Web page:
loading a value of an ephemeral filter field associated with metadata, the metadata to be associated with the data address;
executing an access barrier operation in response to the value representing a default value; and
not executing the access barrier operation in response to the value representing a previously accessed value.
17. The machine readable medium of claim 16, wherein the program code, when executed by the machine, further causes the machine to perform the operations of:
executing the transactional memory access after executing the access barrier operation or after not executing the access barrier operation.
18. The machine readable medium of claim 16, wherein the access barrier operation includes a buffered store operation to set the ephemeral filter field to the previously accessed value, and wherein a cache line to hold the ephemeral filter field is to be held in a buffered coherency state in response to executing the buffered store operation.
19. The machine readable medium of claim 18, wherein loading the value of the ephemeral filter field is in response to the machine executing a load operation within the program code.
20. The machine readable medium of claim 16, wherein the transactional memory access operation includes a transactional read within a transaction, the metadata includes a transaction record, the ephemeral filter field is associated with the metadata comprises a cache line holding the ephemeral filter field and the metadata, and wherein the access barrier operation is selected from a group consisting of logging the transaction record in a read set for the transaction, performing a buffered store to update the ephemeral filter field to the previously accessed value, and performing on-demand validation for the transactional read.
21. The machine readable medium of claim 20, wherein the program code, when executed by the machine, further causes the machine to perform the operations of:
executing a buffered store to clear the ephemeral filter field to the default value during a commit of the transaction.
22. The machine readable medium of claim 16, wherein the transactional memory access operation includes a transactional write within a transaction, the metadata includes a transaction record, the ephemeral filter field is associated with the metadata comprises a cache line holding the ephemeral filter field and the metadata, and wherein the access barrier operation is selected from a group consisting of logging the transaction record in a write set for the transaction, performing a buffered store to update the ephemeral filter field to the previously accessed value, and acquiring a transactional lock in the transaction record.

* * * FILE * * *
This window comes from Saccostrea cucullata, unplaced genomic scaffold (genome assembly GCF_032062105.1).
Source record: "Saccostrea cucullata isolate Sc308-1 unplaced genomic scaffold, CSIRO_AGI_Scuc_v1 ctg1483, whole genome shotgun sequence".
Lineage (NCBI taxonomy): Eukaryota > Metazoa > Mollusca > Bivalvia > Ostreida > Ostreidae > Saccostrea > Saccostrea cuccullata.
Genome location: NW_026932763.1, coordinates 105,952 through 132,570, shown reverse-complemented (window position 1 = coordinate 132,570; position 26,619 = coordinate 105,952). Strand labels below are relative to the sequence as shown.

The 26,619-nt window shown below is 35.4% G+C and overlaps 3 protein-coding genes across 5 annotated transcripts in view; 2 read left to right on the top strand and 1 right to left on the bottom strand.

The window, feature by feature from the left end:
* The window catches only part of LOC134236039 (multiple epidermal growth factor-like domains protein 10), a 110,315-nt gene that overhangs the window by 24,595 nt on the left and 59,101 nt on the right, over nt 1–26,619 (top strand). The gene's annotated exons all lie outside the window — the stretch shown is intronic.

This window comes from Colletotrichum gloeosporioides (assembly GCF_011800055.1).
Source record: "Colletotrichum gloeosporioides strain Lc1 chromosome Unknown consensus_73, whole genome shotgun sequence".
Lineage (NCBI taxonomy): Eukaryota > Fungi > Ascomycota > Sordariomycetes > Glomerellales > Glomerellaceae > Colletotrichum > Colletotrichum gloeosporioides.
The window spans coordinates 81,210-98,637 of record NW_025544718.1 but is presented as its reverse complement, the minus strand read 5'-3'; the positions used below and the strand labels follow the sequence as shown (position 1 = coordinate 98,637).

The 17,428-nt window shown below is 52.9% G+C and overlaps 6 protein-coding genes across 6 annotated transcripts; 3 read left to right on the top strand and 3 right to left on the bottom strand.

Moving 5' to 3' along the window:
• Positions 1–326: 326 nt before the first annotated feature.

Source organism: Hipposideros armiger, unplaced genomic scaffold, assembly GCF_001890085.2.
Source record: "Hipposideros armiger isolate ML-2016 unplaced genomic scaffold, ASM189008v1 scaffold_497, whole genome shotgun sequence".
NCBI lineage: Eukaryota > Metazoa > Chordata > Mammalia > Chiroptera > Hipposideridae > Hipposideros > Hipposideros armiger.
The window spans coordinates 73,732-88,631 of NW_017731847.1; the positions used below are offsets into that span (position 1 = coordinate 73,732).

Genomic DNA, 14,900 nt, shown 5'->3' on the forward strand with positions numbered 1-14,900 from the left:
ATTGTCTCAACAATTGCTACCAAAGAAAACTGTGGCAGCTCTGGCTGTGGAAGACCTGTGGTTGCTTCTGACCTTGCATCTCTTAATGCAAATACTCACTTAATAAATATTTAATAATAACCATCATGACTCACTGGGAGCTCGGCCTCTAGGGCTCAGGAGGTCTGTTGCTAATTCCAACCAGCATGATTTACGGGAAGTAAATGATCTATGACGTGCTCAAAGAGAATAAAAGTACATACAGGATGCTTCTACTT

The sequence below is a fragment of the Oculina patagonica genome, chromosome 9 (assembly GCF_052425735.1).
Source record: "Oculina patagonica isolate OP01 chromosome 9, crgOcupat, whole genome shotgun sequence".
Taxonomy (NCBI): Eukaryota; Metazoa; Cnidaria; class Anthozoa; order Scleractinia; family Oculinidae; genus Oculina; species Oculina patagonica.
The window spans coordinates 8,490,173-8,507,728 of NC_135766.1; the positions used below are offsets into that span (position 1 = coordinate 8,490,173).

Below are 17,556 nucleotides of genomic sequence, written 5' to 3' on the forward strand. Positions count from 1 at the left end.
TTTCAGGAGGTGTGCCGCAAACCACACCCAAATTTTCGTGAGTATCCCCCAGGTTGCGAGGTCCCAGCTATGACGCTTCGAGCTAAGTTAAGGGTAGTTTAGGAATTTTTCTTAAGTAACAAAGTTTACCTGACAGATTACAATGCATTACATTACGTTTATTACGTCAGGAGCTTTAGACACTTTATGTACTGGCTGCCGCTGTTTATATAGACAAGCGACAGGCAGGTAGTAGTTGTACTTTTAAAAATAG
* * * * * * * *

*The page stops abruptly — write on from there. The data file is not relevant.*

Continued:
23. The machine readable medium of claim 16, wherein the program code includes library code and application code, the library code having an access barrier function including the access barrier operation and the main code having a call to the access barrier function before the transactional access operation, wherein the call to the access barrier function in the application code, when executed, causes the machine to perform, before executing a transactional memory access operation referencing a data address, the operations of loading the value of the ephemeral filter field, executing the access barrier operation, and not executing the access barrier operation.
24. A method comprising:
before executing a first transactional read within a transaction referencing a first data address for a first data object;
performing a load of an ephemeral filter field, which is to be held with metadata in a cache line, wherein the metadata is to be associated with the first data address,
in response to the load of the ephemeral filter field loading an unaccessed value, logging the metadata in a read set for the transaction and performing a buffered store of an accessed value to the ephemeral field, and
executing the first transactional read.
25. The method of claim 24, further comprising:
before executing a second transactional read within the transaction referencing a second data address for a second data object;